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The Fatal Flaw in Procurement Organizations

If you are in this profession, you know it is progressing quickly. Process automation, artificial intelligence, robots, predictive analytics, P2P, etc.

In addition, over the last 30 years, we’ve made the shift from cost to total cost, from expediting purchases to commodity management and strategic sourcing, and from organizational procurement management to supply chain management.

But one thing has completely lacked, and in fact has not improved at all. This trait keeps us in the back office. It keeps us perceived as an overhead function. It limits us to insufficient headcount and tiny budgets for training. Instead of being viewed as a Value Added Center of Profit, it keeps us as a non-revenue generating support function.

Out of all the service provider divisions inside every company, we rank dead last in one category. That category is internal influence and marketing. If we did that really well, every organization would have a CPO that reports either to the COO, President, or CEO – the Top Brass. But we don’t. That part of our skill set has languished. We get the results without internal perception having been correspondingly influenced.

Do you want to know what organization does this really well? Human Resources. HR has got communications all over the place, telling you what a great job they’re doing. And they always report to the Top Brass.

What keeps us down? Keep reading.

The big problem is that we tell the organization what we accomplished using criteria that only matters to us. For instance, our biggest metric is typically cost savings. Who else do you think cares about cost savings? Business units and end users don’t care, that’s for sure. If you think they do, show it to me on their status reports.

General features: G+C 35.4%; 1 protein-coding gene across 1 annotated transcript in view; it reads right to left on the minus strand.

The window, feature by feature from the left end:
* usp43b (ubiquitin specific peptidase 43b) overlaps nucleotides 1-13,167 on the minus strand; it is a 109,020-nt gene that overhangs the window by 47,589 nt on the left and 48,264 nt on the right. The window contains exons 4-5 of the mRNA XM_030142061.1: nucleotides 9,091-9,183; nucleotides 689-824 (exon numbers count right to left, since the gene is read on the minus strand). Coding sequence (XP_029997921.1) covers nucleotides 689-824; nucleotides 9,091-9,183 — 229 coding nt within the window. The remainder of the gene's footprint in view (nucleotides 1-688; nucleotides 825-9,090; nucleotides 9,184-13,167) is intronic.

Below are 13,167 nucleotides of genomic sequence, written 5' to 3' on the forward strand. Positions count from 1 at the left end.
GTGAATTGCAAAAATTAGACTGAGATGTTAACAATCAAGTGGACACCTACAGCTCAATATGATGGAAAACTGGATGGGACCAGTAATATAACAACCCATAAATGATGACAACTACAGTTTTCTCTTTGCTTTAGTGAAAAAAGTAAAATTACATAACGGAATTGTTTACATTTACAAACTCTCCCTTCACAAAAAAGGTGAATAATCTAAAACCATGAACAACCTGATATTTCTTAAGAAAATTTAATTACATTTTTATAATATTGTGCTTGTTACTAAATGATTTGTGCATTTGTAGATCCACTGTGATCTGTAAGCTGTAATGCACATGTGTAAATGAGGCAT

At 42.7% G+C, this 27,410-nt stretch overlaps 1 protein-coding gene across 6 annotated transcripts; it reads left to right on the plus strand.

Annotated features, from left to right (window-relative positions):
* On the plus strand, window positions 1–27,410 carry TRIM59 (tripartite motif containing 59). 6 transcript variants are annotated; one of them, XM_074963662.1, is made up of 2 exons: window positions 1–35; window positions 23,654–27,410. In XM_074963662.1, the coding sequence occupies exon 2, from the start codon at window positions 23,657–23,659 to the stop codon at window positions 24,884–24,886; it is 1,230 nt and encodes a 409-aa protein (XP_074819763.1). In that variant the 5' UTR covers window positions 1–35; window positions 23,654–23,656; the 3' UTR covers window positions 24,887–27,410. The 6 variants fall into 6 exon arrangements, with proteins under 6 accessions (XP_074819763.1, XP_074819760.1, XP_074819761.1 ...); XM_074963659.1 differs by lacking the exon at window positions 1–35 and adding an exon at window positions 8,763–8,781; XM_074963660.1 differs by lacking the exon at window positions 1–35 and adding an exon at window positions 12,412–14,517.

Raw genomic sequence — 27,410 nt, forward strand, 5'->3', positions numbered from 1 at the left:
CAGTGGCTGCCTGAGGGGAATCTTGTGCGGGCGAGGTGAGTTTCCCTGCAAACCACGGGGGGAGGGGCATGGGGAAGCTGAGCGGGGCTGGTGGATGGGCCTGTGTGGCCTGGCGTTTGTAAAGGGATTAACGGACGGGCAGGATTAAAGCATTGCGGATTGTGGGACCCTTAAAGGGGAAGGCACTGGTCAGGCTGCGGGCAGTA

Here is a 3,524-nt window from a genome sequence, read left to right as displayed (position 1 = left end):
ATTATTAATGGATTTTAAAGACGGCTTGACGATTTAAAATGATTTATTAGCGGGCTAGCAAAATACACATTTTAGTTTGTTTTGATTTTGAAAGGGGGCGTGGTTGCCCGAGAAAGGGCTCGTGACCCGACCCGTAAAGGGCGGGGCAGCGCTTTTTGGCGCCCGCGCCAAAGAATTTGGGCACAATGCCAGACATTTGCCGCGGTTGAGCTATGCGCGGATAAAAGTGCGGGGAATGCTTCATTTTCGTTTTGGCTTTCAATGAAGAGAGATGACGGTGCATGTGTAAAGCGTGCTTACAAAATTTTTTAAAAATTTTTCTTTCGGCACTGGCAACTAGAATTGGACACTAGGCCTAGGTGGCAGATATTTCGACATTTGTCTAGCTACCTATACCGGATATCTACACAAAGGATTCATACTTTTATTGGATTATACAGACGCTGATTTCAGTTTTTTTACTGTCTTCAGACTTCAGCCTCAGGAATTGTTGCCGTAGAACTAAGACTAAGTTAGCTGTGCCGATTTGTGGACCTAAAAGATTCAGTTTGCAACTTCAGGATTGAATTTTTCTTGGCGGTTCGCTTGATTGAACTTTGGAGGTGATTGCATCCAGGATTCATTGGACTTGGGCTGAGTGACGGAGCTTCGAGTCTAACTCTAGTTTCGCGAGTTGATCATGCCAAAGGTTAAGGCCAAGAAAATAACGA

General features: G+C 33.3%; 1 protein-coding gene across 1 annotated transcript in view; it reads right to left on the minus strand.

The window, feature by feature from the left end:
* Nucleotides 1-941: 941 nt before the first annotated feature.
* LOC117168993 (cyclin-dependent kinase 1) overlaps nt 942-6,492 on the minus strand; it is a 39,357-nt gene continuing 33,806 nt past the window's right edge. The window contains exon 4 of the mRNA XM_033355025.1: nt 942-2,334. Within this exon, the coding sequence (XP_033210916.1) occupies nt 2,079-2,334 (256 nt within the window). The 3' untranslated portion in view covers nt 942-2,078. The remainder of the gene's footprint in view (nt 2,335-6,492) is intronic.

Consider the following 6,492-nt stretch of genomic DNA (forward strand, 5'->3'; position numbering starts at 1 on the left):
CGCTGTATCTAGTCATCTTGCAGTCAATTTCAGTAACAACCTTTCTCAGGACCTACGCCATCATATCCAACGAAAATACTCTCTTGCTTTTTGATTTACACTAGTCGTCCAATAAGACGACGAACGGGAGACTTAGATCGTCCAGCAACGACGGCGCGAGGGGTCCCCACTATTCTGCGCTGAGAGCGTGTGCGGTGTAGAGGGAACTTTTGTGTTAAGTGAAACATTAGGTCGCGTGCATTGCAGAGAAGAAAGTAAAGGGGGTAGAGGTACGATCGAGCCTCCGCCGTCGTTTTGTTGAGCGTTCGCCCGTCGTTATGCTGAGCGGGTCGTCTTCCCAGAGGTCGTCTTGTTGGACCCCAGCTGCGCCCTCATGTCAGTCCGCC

And the Top Brass would care, except when we tell them we saved $125M in the last year, they think to themselves something like the following: “Great! So where is this money? I could use it! Which budget string is it in? It’s not anywhere though. It’s never anywhere. It doesn’t exist anywhere outside of what procurement tells me in email, so it’s not real to me. It’s just monopoly money.”

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We should be talking about contributes to EBIT, not cost savings. And we should be requiring that cost savings go back to the Top Brass, not back to the business unit, who will just use it to buy more. The savings actually does disappear.

We should be measuring ROI on the procurement department. We should be talking about business unit and marketplace advantage that we’ve enabled – time to market, quality enablement, supply line establishment, resilience, and so forth.

Better yet, the business units should be talking about it. If procurement has to beat their own chest, it is of no value at all and indicative that something is wrong with… you guessed it… our internal influence and marketing strategies.

In fact, the root of all of our internal influence problems is that we use our agenda as the primary focus instead of that of the person we’re trying to influence.

If there were no business units, there would be no procurement. We exist to enable their objectives at the lowest total cost. THEIR objectives. Everything about our marketing and internal influence strategies need to reflect this.

Otherwise, we will keep trying to shove our metrics and our agenda down the throats of the company. And we will continue to report to strange places, such as Finance, Manufacturing, Legal, Operations, and

Why do we report to strange places in the company? Because the Top Brass doesn’t understand procurement’s value add. If they did, we would be reporting to them directly, and the business units themselves would insist on it as well.

We’ve come too far in our capabilities and results to let things like this languish.

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